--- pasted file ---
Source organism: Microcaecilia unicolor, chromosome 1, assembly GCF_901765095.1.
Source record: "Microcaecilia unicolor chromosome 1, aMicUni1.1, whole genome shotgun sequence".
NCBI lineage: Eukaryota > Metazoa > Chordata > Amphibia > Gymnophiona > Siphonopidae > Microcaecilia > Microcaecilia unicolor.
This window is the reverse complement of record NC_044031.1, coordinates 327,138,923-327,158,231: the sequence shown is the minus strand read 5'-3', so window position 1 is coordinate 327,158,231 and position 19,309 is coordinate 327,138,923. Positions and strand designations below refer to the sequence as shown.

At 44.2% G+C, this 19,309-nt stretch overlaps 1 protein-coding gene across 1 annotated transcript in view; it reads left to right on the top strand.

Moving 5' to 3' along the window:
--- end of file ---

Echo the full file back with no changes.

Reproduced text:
Source organism: Microcaecilia unicolor, chromosome 1, assembly GCF_901765095.1.
Source record: "Microcaecilia unicolor chromosome 1, aMicUni1.1, whole genome shotgun sequence".
NCBI lineage: Eukaryota > Metazoa > Chordata > Amphibia > Gymnophiona > Siphonopidae > Microcaecilia > Microcaecilia unicolor.
This window is the reverse complement of record NC_044031.1, coordinates 327,138,923-327,158,231: the sequence shown is the minus strand read 5'-3', so window position 1 is coordinate 327,158,231 and position 19,309 is coordinate 327,138,923. Positions and strand designations below refer to the sequence as shown.

At 44.2% G+C, this 19,309-nt stretch overlaps 1 protein-coding gene across 1 annotated transcript in view; it reads left to right on the top strand.

Moving 5' to 3' along the window: